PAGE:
Shiqi Xu


Text Augmentation in a Multi-Task View
Jason Wei | Chengyu Huang | Shiqi Xu | Soroush Vosoughi
Proceedings of the 16th Conference of the European Chapter of the Association for Computational Linguistics: Main Volume

Traditional data augmentation aims to increase the coverage of the input distribution by generating augmented examples that strongly resemble original samples in an online fashion where augmented examples dominate training. In this paper, we propose an alternative perspective—a multi-task view (MTV) of data augmentation—in which the primary task trains on original examples and the auxiliary task trains on augmented examples. In MTV data augmentation, both original and augmented samples are weighted substantively during training, relaxing the constraint that augmented examples must resemble original data and thereby allowing us to apply stronger augmentation functions. In empirical experiments using four common data augmentation techniques on three benchmark text classification datasets, we find that using the MTV leads to higher and more robust performance than traditional augmentation.

Few-Shot Text Classification with Triplet Networks, Data Augmentation, and Curriculum Learning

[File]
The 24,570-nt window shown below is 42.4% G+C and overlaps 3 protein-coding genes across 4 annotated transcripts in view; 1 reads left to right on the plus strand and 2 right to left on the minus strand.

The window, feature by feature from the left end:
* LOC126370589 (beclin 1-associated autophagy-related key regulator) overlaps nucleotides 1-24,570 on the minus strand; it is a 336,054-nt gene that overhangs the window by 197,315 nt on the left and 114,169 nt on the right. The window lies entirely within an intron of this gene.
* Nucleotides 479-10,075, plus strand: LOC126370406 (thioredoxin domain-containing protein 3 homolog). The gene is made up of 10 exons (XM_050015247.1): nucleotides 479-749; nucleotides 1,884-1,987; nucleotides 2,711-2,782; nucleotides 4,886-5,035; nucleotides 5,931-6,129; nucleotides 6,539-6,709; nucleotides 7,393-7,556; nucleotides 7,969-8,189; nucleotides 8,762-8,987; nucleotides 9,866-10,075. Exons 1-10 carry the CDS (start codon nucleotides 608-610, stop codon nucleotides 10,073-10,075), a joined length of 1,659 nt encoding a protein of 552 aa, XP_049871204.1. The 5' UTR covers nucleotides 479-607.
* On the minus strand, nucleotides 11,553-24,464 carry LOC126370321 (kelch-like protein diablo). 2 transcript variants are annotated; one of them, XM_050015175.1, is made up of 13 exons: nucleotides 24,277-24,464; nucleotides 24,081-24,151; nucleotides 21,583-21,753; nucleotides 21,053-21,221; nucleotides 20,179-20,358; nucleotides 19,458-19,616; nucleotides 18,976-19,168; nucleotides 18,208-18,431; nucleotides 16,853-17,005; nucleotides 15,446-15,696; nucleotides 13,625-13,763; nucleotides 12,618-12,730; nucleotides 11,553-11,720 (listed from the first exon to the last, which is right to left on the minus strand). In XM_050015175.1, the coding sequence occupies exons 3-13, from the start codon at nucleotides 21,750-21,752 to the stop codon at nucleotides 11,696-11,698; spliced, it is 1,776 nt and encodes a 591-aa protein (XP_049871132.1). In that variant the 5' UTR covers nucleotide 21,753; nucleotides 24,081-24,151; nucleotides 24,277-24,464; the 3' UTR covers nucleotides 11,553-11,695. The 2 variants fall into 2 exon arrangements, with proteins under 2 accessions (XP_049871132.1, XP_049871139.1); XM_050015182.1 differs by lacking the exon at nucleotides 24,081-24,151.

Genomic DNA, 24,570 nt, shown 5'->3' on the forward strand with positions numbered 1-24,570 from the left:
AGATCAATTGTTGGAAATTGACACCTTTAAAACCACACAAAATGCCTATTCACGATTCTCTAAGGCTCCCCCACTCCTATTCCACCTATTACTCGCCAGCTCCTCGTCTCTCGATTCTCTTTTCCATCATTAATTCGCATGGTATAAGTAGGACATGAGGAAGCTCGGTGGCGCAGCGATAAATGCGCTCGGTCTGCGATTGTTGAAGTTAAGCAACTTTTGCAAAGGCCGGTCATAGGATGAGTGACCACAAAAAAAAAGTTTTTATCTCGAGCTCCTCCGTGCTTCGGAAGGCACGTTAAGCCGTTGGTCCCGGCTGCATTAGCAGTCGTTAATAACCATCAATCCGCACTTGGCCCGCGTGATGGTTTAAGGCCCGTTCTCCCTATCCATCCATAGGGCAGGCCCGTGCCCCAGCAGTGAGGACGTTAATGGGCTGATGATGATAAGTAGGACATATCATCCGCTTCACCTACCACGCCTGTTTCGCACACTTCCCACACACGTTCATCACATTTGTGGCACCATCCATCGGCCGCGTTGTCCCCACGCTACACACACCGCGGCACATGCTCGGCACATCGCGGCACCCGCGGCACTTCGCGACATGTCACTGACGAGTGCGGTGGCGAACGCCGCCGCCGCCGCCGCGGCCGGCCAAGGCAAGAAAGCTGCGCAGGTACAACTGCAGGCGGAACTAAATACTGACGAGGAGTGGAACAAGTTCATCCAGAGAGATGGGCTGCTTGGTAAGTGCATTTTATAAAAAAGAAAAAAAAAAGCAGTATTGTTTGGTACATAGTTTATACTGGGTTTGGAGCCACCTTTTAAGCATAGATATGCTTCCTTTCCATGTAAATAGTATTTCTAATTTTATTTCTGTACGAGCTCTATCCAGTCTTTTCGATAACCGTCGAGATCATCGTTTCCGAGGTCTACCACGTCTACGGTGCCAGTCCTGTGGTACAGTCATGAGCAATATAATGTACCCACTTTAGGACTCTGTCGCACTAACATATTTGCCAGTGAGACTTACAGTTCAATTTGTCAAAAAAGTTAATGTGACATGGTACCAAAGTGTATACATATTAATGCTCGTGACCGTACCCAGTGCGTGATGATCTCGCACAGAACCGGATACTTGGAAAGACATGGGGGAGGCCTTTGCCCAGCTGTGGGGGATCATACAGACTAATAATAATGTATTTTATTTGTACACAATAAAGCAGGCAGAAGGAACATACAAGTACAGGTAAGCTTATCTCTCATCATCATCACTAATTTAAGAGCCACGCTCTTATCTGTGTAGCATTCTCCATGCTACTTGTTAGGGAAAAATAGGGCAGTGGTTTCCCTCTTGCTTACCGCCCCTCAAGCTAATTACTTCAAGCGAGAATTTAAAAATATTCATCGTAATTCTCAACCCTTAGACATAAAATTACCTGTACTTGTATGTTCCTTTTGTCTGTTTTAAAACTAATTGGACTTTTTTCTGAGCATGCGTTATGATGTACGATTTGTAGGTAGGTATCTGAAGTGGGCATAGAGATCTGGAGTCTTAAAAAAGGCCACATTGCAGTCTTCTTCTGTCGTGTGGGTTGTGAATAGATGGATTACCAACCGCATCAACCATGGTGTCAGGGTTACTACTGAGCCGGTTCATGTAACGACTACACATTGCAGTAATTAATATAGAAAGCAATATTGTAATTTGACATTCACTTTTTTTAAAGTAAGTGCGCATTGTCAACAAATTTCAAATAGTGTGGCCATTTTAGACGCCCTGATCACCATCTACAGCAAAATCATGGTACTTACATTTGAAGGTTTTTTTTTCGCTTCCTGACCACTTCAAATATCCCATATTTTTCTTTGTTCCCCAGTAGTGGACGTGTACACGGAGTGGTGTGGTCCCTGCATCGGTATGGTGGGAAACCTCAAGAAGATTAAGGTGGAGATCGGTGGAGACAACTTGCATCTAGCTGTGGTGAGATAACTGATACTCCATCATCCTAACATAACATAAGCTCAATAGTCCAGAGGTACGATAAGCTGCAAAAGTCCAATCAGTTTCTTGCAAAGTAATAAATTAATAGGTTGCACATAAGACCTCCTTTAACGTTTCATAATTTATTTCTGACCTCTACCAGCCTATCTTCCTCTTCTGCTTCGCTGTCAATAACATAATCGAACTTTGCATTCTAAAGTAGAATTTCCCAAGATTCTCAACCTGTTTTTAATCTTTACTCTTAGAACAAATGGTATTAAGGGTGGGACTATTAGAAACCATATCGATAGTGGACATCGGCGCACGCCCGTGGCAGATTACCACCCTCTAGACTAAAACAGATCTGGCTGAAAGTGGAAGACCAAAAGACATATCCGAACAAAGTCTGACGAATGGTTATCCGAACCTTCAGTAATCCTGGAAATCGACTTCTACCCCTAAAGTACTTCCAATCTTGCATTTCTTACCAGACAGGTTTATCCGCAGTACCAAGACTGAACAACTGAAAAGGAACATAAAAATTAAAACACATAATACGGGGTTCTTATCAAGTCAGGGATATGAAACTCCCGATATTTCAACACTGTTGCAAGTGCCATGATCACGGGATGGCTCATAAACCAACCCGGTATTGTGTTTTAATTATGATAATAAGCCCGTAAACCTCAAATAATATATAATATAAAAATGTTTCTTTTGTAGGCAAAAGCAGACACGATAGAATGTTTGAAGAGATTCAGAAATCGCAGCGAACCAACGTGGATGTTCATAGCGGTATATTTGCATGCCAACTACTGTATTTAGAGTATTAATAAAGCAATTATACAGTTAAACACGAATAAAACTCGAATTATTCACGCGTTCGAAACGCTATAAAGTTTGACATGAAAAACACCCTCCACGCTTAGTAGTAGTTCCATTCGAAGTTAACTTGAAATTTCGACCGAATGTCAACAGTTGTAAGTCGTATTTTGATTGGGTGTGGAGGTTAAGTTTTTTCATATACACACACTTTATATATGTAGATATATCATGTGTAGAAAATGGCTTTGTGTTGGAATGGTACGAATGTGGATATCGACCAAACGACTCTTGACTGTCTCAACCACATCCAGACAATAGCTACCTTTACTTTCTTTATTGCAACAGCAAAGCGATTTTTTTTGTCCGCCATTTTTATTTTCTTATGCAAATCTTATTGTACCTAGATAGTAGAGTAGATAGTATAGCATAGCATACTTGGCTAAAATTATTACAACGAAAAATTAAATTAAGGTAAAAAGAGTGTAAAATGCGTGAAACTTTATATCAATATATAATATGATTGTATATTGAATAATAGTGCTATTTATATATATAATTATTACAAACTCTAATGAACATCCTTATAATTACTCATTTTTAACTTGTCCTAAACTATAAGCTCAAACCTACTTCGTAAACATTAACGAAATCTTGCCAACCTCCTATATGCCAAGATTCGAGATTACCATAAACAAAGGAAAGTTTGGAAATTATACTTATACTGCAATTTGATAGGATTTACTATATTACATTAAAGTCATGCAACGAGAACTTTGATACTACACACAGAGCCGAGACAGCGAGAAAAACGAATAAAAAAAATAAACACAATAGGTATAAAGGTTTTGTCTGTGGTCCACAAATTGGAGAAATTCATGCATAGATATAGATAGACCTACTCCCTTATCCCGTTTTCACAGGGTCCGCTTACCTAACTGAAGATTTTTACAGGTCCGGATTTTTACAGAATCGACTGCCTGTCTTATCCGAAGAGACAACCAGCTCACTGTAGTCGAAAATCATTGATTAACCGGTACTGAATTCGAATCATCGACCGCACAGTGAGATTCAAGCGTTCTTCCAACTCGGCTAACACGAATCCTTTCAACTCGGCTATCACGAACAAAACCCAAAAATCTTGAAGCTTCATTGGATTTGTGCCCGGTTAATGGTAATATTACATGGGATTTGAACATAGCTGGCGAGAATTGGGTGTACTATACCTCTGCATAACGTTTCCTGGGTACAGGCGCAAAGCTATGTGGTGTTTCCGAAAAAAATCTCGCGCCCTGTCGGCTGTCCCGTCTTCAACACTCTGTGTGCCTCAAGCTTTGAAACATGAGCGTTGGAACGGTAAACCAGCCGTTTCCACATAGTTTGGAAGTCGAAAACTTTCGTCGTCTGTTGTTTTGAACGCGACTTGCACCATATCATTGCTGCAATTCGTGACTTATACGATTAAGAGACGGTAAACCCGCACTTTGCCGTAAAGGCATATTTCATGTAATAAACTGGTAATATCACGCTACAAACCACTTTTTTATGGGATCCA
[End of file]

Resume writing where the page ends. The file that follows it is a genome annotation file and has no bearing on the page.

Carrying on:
Jason Wei | Chengyu Huang | Soroush Vosoughi | Yu Cheng | Shiqi Xu
Proceedings of the 2021 Conference of the North American Chapter of the Association for Computational Linguistics: Human Language Technologies

Few-shot text classification is a fundamental NLP task in which a model aims to classify text into a large number of categories, given only a few training examples per category. This paper explores data augmentation—a technique particularly suitable for training with limited data—for this few-shot, highly-multiclass text classification setting. On four diverse text classification tasks, we find that common data augmentation techniques can improve the performance of triplet networks by up to 3.0% on average. To further boost performance, we present a simple training strategy called curriculum data augmentation, which leverages curriculum learning by first training on only original examples and then introducing augmented data as training progresses. We explore a two-stage and a gradual schedule, and find that, compared with standard single-stage training, curriculum data augmentation trains faster, improves performance, and remains robust to high amounts of noising from augmentation.